The 7 Most Common Uterine Cancer Symptoms, According to Doctors
An estimated 66,570 new cases of uterine cancer will be diagnosed in 2021 alone, according to the National Cancer Institute (NCI)—they’ll make up 3.5% of all new cancer diagnoses for that entire year. These statistics make uterine cancer the fourth most common cancer for women in 2021, behind breast cancer, lung cancer, and colorectal cancer.
Uterine cancer—technically cancer that originates in the uterus—can be separated out into two distinct types: the more common endometrial cancer, and the less common uterine sarcoma, per the NCI. Endometrial cancer, specifically, forms in the endometrium, or uterine lining (that’s the stuff that sheds each month during menstruation); uterine sarcoma primarily affects the muscles or supporting tissues of the uterus.
Both types of uterine cancer can display similar symptoms, but before we dive in, there’s something important to remember: These symptoms, though they can be a sign of endometrial cancer or uterine sarcoma, may also be a sign of a number of other far less dangerous conditions, Ursula Matulonis, MD, chief of the division of gynecologic oncology at Dana-Farber Cancer Institute in Boston, tells Health. Basically: Having any of these symptoms doesn’t automatically mean you have uterine cancer, though they do suggest it’s time to make an appointment with your ob-gyn.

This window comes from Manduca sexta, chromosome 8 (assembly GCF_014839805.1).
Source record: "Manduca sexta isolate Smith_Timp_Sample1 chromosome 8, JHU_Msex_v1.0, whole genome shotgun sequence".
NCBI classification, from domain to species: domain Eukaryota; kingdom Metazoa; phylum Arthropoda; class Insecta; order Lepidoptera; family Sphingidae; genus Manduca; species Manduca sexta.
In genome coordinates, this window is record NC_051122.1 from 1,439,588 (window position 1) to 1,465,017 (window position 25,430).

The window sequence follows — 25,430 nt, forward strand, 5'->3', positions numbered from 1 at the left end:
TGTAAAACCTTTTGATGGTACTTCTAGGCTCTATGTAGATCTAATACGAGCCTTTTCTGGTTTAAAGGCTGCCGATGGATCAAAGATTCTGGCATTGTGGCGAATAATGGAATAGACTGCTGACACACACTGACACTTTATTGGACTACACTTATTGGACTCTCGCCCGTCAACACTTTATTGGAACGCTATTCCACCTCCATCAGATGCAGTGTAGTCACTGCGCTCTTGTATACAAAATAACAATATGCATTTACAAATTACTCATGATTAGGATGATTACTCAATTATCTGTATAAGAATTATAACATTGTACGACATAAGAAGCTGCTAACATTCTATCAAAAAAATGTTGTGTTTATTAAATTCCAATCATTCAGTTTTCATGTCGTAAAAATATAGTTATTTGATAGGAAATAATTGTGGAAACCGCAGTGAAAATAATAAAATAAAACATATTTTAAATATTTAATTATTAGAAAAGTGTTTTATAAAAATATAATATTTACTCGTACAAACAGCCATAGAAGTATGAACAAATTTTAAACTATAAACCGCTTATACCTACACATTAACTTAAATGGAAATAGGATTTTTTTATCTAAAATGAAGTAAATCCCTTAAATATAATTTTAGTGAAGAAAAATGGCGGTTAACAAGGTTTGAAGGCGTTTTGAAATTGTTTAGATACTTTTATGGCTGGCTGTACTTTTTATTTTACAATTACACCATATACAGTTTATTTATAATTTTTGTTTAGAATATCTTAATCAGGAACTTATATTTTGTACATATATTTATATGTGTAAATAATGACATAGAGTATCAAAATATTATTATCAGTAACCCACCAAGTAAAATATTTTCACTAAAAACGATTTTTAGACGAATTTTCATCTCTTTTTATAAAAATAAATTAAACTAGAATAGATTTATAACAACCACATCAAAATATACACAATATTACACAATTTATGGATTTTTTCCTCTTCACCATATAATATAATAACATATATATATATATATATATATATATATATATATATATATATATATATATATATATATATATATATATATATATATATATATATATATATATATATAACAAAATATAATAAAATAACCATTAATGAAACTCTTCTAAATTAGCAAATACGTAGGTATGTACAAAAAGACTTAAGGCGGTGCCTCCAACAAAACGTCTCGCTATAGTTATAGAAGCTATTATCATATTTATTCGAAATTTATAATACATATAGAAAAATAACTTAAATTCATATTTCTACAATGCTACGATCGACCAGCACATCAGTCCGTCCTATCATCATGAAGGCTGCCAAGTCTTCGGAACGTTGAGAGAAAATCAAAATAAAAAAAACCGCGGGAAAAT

Here, gynecologic oncologists explain seven of the most common symptoms associated with uterine cancer, and why it’s essential to get them checked out by a doctor, ASAP.
Irregular vaginal bleeding or discharge
Irregular vaginal bleeding is the most common symptom of early stage uterine cancer, or uterine cancer that hasn’t yet spread to other areas of the body, Pamela Soliman, MD, professor and center medical director in the Department of Gynecologic Oncology and Reproductive Medicine at MD Anderson Cancer Center in Texas, tells Health. This bleeding occurs when the cancer grows on the uterine lining, causing it to thicken. That thickening triggers the cells at the top of the uterine lining to slough off irregularly, Dr. Soliman explains.
In those who are premenopausal, this irregular bleeding can look like spotting in between periods, says Dr. Matulonis. Or it can be changes in the frequency or duration of your period, Alison Schram, MD, attending physician in the early drug development and gynecologic medical oncology services at Memorial Sloan Kettering Cancer Center in New York, tells Health. Post-menopause, it can be any type of vaginal bleeding or spotting. This bleeding is not always bright red; sometimes, it looks more like a brownish discharge, says Dr. Matulonis. The American Cancer Society adds that in a small number of endometrial cancer and uterine sarcoma diagnoses, there may be no visible blood in the discharge.
Irregular vaginal bleeding is much more likely to be a sign of cancer after menopause than before it, according to Dr. Soliman. (Uterine cancer most often occurs in women over 50, and the average age of diagnosis is 60, per to the American Society of Clinical Oncology.) “In a postmenopausal woman, that’s definitely a red flag,” she says. Still, anyone with irregular bleeding or discharge should raise the issue with their doctor.